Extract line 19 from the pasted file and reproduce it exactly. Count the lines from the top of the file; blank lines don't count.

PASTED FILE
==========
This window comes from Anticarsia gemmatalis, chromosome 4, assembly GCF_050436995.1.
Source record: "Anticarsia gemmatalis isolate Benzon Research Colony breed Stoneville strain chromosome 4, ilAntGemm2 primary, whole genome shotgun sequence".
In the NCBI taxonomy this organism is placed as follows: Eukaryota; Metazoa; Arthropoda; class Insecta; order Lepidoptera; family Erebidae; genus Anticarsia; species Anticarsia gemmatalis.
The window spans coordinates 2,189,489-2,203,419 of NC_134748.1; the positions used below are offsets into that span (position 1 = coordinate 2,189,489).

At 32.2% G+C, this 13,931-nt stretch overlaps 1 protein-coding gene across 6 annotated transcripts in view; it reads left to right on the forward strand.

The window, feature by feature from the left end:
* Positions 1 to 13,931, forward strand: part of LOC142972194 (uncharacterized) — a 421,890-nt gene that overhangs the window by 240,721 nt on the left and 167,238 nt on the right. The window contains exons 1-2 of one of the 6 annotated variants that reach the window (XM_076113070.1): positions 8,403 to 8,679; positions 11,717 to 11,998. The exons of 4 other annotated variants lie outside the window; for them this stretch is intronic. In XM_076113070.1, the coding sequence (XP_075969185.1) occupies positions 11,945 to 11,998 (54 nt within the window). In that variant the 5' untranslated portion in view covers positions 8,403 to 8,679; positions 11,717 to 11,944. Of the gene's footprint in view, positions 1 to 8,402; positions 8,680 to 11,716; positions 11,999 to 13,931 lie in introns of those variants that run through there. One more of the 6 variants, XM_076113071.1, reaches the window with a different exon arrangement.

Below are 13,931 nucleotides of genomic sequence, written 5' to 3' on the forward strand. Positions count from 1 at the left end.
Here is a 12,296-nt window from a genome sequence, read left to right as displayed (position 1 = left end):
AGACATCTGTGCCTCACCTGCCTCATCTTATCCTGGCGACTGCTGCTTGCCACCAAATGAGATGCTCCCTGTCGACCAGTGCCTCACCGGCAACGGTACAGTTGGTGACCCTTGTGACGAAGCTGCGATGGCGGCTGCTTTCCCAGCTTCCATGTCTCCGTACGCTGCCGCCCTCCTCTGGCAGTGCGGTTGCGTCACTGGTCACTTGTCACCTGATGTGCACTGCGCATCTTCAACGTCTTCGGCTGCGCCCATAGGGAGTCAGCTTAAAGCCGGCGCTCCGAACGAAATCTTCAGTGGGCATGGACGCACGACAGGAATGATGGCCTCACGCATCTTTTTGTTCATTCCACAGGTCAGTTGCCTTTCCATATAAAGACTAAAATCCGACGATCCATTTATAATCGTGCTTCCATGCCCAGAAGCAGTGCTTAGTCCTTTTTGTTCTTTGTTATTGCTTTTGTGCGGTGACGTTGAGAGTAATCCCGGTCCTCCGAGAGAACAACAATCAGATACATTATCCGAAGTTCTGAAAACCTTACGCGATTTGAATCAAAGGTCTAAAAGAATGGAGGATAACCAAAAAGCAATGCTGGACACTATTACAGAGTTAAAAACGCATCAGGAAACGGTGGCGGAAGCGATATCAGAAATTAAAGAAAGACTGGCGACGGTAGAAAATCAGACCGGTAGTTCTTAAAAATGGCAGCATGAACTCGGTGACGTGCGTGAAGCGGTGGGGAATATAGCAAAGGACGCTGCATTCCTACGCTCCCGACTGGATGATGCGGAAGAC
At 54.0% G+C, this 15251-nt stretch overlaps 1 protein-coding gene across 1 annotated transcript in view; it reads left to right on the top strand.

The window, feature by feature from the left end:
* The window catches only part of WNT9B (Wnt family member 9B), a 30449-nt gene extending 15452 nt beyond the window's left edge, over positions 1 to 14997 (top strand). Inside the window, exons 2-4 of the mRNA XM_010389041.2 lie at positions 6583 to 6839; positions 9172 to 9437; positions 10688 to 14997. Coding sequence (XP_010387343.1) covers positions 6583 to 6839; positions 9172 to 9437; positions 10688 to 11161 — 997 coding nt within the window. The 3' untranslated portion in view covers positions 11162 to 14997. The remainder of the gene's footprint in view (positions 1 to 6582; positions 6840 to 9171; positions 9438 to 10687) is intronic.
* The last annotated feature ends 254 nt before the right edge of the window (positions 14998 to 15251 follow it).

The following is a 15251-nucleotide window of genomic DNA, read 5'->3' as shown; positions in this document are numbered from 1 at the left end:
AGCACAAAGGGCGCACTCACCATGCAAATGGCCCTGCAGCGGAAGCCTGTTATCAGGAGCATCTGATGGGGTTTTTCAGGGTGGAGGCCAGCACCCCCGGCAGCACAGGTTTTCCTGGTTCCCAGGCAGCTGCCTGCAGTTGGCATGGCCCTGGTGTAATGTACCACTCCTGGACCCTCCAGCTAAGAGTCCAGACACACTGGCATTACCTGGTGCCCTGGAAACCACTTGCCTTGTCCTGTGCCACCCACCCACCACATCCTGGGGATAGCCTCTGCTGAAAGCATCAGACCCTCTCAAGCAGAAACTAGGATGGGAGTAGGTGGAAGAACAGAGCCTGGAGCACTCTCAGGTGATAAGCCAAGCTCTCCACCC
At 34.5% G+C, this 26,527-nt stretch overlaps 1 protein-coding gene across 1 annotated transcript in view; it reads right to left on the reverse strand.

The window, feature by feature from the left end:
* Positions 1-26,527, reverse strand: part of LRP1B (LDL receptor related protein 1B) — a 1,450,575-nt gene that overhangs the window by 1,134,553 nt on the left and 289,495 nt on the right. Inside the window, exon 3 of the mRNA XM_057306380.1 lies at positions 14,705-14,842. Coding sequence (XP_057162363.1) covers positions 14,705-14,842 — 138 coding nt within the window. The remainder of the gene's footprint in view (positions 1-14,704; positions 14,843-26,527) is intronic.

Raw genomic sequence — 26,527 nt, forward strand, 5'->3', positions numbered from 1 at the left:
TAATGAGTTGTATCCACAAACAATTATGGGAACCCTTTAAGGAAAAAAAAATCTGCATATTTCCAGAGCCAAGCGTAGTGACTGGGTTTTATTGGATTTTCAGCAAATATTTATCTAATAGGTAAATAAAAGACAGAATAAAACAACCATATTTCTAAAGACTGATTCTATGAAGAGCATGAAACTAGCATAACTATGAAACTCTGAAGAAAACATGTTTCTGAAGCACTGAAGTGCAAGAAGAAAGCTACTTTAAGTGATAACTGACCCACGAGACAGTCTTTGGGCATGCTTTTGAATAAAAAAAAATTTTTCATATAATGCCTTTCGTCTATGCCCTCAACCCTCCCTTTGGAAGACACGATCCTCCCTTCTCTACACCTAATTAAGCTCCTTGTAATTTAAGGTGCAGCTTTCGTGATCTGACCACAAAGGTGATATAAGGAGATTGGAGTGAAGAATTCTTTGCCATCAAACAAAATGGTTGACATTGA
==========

* Positions 1-26,527, reverse strand: part of LRP1B (LDL receptor related protein 1B) — a 1,450,575-nt gene that overhangs the window by 1,134,553 nt on the left and 289,495 nt on the right. Inside the window, exon 3 of the mRNA XM_057306380.1 lies at positions 14,705-14,842. Coding sequence (XP_057162363.1) covers positions 14,705-14,842 — 138 coding nt within the window. The remainder of the gene's footprint in view (positions 1-14,704; positions 14,843-26,527) is intronic.